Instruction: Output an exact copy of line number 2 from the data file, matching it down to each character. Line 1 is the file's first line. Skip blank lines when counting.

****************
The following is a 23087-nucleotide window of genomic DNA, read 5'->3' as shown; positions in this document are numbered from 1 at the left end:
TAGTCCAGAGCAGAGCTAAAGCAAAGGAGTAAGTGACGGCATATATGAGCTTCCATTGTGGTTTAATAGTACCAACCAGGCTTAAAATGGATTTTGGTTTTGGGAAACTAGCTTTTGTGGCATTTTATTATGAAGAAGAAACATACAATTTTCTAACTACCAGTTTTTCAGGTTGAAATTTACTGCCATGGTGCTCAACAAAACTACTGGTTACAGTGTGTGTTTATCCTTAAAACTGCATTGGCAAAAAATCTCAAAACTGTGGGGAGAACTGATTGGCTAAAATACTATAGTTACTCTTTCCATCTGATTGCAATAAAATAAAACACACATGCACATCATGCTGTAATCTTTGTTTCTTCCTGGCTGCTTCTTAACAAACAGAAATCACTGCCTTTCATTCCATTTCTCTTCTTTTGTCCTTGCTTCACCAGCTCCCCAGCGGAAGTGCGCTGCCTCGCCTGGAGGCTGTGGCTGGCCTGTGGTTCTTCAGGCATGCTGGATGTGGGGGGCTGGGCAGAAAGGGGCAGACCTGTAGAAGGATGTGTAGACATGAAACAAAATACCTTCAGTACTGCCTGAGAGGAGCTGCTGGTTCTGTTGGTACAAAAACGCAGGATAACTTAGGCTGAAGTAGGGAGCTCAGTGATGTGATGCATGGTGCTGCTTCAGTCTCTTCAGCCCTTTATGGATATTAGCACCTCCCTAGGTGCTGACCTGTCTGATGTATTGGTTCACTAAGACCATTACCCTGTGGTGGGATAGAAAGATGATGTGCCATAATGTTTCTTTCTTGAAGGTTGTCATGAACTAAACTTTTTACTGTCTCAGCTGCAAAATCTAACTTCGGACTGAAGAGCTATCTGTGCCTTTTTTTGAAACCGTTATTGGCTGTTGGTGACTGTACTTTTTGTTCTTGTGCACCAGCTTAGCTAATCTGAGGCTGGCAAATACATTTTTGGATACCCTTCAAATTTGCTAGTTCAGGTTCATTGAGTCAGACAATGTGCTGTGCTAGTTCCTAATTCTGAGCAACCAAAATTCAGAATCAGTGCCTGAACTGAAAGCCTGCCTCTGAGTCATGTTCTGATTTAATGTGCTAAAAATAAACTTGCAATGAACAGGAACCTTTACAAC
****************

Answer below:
TAGTCCAGAGCAGAGCTAAAGCAAAGGAGTAAGTGACGGCATATATGAGCTTCCATTGTGGTTTAATAGTACCAACCAGGCTTAAAATGGATTTTGGTTTTGGGAAACTAGCTTTTGTGGCATTTTATTATGAAGAAGAAACATACAATTTTCTAACTACCAGTTTTTCAGGTTGAAATTTACTGCCATGGTGCTCAACAAAACTACTGGTTACAGTGTGTGTTTATCCTTAAAACTGCATTGGCAAAAAATCTCAAAACTGTGGGGAGAACTGATTGGCTAAAATACTATAGTTACTCTTTCCATCTGATTGCAATAAAATAAAACACACATGCACATCATGCTGTAATCTTTGTTTCTTCCTGGCTGCTTCTTAACAAACAGAAATCACTGCCTTTCATTCCATTTCTCTTCTTTTGTCCTTGCTTCACCAGCTCCCCAGCGGAAGTGCGCTGCCTCGCCTGGAGGCTGTGGCTGGCCTGTGGTTCTTCAGGCATGCTGGATGTGGGGGGCTGGGCAGAAAGGGGCAGACCTGTAGAAGGATGTGTAGACATGAAACAAAATACCTTCAGTACTGCCTGAGAGGAGCTGCTGGTTCTGTTGGTACAAAAACGCAGGATAACTTAGGCTGAAGTAGGGAGCTCAGTGATGTGATGCATGGTGCTGCTTCAGTCTCTTCAGCCCTTTATGGATATTAGCACCTCCCTAGGTGCTGACCTGTCTGATGTATTGGTTCACTAAGACCATTACCCTGTGGTGGGATAGAAAGATGATGTGCCATAATGTTTCTTTCTTGAAGGTTGTCATGAACTAAACTTTTTACTGTCTCAGCTGCAAAATCTAACTTCGGACTGAAGAGCTATCTGTGCCTTTTTTTGAAACCGTTATTGGCTGTTGGTGACTGTACTTTTTGTTCTTGTGCACCAGCTTAGCTAATCTGAGGCTGGCAAATACATTTTTGGATACCCTTCAAATTTGCTAGTTCAGGTTCATTGAGTCAGACAATGTGCTGTGCTAGTTCCTAATTCTGAGCAACCAAAATTCAGAATCAGTGCCTGAACTGAAAGCCTGCCTCTGAGTCATGTTCTGATTTAATGTGCTAAAAATAAACTTGCAATGAACAGGAACCTTTACAAC